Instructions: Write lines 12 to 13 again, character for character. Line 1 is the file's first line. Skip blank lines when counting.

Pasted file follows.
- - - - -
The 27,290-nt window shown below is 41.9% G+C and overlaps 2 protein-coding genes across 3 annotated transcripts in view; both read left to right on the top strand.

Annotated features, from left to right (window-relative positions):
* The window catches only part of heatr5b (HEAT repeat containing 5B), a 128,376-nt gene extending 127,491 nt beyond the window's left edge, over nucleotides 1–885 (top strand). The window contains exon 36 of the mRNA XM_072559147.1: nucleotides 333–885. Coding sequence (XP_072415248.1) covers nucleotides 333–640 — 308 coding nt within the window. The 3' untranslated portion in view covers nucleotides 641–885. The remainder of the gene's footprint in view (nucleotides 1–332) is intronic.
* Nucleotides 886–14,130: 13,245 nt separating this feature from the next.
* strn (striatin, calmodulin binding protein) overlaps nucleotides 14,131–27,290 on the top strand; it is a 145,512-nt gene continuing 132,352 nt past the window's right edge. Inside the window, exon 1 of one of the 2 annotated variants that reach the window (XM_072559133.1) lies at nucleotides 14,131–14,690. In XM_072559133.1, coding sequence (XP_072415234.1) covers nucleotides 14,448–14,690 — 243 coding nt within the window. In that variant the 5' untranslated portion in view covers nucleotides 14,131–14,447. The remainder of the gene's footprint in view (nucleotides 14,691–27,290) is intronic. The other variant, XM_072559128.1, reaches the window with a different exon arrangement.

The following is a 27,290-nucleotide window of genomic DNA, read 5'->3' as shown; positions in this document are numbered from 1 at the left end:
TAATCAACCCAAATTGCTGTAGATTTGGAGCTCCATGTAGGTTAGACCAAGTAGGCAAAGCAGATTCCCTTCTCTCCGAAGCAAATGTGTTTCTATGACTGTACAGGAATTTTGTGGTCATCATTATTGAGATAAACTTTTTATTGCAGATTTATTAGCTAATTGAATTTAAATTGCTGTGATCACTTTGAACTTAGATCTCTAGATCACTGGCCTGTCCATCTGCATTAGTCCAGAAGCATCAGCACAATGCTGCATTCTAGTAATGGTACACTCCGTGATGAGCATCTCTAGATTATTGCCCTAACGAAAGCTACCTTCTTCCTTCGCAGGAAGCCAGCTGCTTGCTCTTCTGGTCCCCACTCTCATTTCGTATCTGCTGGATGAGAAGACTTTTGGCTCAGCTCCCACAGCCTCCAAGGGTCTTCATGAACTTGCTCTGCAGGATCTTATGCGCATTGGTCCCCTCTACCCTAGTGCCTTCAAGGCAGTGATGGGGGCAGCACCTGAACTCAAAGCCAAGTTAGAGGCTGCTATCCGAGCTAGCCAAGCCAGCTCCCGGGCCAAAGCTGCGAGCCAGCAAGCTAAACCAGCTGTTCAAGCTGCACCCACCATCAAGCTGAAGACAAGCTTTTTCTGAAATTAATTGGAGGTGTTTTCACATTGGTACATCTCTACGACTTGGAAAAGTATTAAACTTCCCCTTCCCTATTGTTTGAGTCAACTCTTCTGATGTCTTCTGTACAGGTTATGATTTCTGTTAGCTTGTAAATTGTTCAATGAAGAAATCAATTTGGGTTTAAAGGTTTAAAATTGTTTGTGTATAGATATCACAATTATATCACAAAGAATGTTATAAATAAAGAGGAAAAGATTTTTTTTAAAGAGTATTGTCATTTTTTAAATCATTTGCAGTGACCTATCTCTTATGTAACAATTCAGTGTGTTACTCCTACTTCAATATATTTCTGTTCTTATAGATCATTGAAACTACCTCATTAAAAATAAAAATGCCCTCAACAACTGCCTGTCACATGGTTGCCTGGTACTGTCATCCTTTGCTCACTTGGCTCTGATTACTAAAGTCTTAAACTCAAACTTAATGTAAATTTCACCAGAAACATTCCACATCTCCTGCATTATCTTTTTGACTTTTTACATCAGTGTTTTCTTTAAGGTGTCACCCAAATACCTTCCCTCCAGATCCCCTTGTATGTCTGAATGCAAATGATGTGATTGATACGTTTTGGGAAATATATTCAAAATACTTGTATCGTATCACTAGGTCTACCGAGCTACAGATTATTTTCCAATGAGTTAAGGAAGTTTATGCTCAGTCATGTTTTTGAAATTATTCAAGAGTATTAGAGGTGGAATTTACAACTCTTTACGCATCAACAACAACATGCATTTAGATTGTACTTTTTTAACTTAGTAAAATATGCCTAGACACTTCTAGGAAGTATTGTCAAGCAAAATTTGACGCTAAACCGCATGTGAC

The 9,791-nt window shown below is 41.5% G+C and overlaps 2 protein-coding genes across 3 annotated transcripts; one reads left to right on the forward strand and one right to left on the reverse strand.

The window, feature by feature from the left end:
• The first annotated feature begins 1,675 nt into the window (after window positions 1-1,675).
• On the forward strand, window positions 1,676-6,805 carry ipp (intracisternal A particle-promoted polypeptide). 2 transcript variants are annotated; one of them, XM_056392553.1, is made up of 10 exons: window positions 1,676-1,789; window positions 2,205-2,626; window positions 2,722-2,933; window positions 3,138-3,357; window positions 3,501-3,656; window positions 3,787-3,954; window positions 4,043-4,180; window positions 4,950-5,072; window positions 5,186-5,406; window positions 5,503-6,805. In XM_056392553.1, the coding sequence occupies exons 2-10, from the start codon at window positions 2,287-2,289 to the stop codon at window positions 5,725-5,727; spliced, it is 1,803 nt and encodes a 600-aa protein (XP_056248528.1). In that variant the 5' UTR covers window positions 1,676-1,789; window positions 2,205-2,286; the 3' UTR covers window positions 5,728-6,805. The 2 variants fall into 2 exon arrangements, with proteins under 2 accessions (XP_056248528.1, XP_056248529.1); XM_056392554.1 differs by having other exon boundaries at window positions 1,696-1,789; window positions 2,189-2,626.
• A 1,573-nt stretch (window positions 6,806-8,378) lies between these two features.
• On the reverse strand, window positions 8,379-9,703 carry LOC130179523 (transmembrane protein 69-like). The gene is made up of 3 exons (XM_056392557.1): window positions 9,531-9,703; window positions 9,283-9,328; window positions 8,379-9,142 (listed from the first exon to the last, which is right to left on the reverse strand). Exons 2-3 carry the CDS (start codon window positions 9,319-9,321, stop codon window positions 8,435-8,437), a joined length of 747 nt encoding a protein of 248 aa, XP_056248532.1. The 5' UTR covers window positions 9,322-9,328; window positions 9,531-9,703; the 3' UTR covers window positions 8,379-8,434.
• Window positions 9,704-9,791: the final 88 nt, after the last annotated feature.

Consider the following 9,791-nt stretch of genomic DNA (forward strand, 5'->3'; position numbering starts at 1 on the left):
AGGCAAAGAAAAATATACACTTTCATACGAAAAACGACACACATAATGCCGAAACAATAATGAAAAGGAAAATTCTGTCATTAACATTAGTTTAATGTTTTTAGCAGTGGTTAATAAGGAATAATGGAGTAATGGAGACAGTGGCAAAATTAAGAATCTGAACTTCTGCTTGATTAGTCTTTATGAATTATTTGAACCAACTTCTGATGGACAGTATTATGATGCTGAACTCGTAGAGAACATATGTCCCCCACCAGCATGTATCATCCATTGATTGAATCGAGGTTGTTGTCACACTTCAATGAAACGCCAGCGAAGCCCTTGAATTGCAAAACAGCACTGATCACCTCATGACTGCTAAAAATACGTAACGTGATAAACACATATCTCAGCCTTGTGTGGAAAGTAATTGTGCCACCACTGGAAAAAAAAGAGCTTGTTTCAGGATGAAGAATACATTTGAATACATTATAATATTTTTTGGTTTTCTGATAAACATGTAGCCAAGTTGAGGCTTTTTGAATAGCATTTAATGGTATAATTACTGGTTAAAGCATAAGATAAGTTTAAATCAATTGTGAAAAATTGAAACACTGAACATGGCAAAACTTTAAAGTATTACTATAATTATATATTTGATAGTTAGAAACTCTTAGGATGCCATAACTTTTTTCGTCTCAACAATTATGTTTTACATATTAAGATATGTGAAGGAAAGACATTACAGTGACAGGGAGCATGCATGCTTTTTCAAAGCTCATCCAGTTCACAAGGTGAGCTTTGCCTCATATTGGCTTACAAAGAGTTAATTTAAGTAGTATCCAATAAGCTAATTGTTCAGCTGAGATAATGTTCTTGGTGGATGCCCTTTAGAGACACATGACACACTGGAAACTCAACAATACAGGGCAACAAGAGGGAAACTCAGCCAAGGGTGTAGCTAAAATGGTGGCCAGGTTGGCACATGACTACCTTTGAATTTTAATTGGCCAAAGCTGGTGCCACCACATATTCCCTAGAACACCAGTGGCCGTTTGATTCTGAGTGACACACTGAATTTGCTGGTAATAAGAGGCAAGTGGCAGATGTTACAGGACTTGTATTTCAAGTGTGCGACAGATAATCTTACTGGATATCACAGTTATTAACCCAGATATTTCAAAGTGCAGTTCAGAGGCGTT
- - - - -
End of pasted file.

• A 1,573-nt stretch (window positions 6,806-8,378) lies between these two features.
• On the reverse strand, window positions 8,379-9,703 carry LOC130179523 (transmembrane protein 69-like). The gene is made up of 3 exons (XM_056392557.1): window positions 9,531-9,703; window positions 9,283-9,328; window positions 8,379-9,142 (listed from the first exon to the last, which is right to left on the reverse strand). Exons 2-3 carry the CDS (start codon window positions 9,319-9,321, stop codon window positions 8,435-8,437), a joined length of 747 nt encoding a protein of 248 aa, XP_056248532.1. The 5' UTR covers window positions 9,322-9,328; window positions 9,531-9,703; the 3' UTR covers window positions 8,379-8,434.